We did one (gosh, I had totally forgotten about it until I read your comment), and it was great! I used a blogger thing to write a blog post and set up a PayPal account (it was easy). This was to avoid the sites that take a percentage. I put the PayPal button right in the blog post. We wrote little descriptions of what we were planning on doing on the honeymoon, and then people could use PayPal and leave a note what they were giving us. Then when we did thank you notes we could say, “Thanks for the deliciious bottle of wine! We enjoyed it while looking at the Trevi Fountain,” that kinda thing. It was great for our relatives who wanted to do something more meaningful/fun than cash but didn’t want to lug a gift.

    • Kirstin

      We are doing one too! We have some smaller registries for home items, but all of our guests have been super excited about the honeymoon registry and don’t see it as tacky at all! Most of the comments I’ve gotten is about how much more personal it is, and that folks are excited to make this big trip come true for us. I think in contributing your guests might feel even more part of your experience as newlyweds.

    • Kat

      I’m fine with honeymoon registries. For one wedding we went to the couple had put in heaps of effort to set up an online registry with lots of things they planned to do/eat/see on their trip (tapas in Barcelona, visiting the Lourve, beer in Brussels etc) with a cost for each one. You could select what you wanted to buy for them (mark it as purchased) and then transfer that amount of money into an account they had set up. Then our thank you card had a picture of them enjoying our gift. Lots of work, but I liked it much more than another couple who simply asked for donations towards their honeymoon (and sent generic ‘thanks for your gift’ thank you cards).

  • NicoleT

    Yay, I don’t have to miss Happy Hour this week!
    I’m thinking about having all of my bridesmaids’ makeup (along with my FMIL’s, mom’s, and possibly mine) done at Sephora. I’m looking it at as a combination of makeup and gift in one package; hopefully I’ll be able to get some sort of deal. For those who have been through the whole makeup/getting ready process, is this feasible? There is Sephora a few blocks from the venue/hotel, so travel wouldn’t be an issue.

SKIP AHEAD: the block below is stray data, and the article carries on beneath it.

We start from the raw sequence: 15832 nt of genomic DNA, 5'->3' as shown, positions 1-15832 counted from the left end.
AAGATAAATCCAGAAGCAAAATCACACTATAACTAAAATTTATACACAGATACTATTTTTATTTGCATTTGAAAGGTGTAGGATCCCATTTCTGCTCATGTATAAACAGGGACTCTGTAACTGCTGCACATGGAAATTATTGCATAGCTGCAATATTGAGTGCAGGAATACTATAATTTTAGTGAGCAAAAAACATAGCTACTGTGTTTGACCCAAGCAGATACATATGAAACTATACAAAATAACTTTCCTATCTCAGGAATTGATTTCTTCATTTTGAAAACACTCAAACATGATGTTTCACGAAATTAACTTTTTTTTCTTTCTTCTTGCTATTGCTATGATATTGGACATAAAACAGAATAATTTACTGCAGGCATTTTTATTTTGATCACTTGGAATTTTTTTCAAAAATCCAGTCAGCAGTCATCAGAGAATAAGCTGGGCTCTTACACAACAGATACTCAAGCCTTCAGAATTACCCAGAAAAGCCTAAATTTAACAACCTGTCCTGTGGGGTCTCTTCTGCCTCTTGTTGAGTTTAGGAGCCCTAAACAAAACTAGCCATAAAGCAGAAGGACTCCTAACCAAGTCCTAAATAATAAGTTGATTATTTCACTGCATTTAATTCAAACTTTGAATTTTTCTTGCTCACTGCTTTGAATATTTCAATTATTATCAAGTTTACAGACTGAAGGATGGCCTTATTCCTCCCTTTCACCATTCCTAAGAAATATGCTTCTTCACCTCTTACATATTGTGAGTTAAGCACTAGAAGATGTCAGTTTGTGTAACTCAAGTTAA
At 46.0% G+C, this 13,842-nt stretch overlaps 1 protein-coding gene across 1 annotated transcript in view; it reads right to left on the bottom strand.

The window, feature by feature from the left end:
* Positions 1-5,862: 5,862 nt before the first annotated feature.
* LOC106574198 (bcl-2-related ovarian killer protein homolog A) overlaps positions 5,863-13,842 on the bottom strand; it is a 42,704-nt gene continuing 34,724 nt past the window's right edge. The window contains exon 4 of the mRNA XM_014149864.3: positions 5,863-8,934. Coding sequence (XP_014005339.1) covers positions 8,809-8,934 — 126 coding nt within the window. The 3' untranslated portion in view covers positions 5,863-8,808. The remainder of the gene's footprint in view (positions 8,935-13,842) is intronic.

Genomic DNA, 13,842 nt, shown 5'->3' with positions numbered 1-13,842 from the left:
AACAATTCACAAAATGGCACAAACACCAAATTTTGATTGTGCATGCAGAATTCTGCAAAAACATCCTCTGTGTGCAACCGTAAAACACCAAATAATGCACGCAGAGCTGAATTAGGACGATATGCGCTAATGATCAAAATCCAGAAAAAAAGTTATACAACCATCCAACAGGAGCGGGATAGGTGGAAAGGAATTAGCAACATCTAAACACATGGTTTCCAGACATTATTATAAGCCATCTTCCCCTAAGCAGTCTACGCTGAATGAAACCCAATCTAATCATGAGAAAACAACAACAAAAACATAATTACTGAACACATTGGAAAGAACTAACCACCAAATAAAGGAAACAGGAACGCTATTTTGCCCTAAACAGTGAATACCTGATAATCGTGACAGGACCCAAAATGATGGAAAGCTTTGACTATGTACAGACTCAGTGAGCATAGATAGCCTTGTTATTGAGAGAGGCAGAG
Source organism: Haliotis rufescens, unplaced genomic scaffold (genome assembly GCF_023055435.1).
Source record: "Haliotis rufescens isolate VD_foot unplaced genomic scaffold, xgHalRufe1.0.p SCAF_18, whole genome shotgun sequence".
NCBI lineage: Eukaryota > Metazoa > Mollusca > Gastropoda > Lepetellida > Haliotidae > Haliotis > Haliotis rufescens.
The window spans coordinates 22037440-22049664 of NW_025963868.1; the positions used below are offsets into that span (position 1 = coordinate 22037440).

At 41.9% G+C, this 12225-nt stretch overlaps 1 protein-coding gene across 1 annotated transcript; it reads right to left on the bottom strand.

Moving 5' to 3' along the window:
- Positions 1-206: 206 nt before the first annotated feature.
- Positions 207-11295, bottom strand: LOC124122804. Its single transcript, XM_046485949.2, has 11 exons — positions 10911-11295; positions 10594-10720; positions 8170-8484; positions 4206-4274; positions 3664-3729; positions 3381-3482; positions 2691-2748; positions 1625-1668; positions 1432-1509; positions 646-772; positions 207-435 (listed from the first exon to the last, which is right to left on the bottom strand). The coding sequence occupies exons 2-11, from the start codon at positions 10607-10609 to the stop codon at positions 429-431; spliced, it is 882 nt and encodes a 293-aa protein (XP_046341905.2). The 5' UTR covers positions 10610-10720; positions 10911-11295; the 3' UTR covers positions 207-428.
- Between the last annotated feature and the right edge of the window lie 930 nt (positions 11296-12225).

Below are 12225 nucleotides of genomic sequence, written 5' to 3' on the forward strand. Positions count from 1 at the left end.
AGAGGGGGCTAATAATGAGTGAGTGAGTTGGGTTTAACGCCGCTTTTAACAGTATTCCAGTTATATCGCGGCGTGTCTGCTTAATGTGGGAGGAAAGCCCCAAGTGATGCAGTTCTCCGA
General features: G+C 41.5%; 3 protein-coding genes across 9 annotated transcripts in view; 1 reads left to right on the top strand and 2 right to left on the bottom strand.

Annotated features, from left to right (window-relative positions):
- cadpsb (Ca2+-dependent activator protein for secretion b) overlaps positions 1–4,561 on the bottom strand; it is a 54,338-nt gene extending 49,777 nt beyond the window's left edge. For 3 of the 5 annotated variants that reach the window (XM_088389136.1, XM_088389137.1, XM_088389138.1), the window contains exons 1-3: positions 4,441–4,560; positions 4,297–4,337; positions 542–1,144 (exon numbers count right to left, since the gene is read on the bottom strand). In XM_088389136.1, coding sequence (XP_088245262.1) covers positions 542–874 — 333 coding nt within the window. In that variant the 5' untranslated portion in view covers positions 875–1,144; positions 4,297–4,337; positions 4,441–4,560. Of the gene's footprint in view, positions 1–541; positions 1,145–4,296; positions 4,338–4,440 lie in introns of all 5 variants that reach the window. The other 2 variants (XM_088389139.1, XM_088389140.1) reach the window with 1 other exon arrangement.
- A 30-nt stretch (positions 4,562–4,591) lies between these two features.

• Laura

      Sephora is awesome. I would call ahead but, on my local Sephora’s website there is a list of prices!

    • Kirstin

      We are doing something similar, but at Ulta since there isn’t a Sephora nearby. I had a few bridesmaids who said they’d still prefer to do their own makeup, which I said was totally fine. They have skin issues and are very hesitant to let others touch their face. You might just consider some flexibility if not everyone is into the makeup thing.

      • NicoleT

        Good to know, thank you! I’ll definitely make sure to let them know and get those girls an alternate present.

  • ItsyBit

    Just putting this out there: Universe, I’m sorry that I pulled myself out of the running for that job in December. Although I really and truly wasn’t a good fit, I see now the error of my ways. Please, please, please let me get this job… or ANY job. SOON. Otherwise I just might start singing “I Hope I Get It” to potential employers as I walk into my next job interview. Srsly.

    • http://brokensaucer.blogspot.com/ sera

      No, I hope you get the right job, the one that makes you happy, the one that fulfills you. And I hope this one is it, and that you get it. <3

      • ItsyBit

        Thank you!

      • ItsyBit

        Thank you! Crossing my fingers…

  • notquitecece

    I’m new here — we got engaged in January, and this weekend we’re going to visit FH’s parents. A little nervous, since I think they’ll have lots of questions about planning, and we don’t have many answers yet. Any advice for demurring and/or saying “hold yer horses” more politely?

    • KC

      If you have a general approximate idea of when you’ll be starting planning, that might be helpful. Otherwise “oh, we’re just really enjoying being engaged/adjusting to having made this major decision right now, and we’ll let you know when we start working out the details!” can sometimes work. (sometimes. Sorry. Other times people will just keep asking “what are your colors? what are your colors?” like a flock of inebriated parrots. You will get through it anyway. :-) )

      • notquitecece

        Now I want to see a flock of inebriated parrots!

    • emilyg25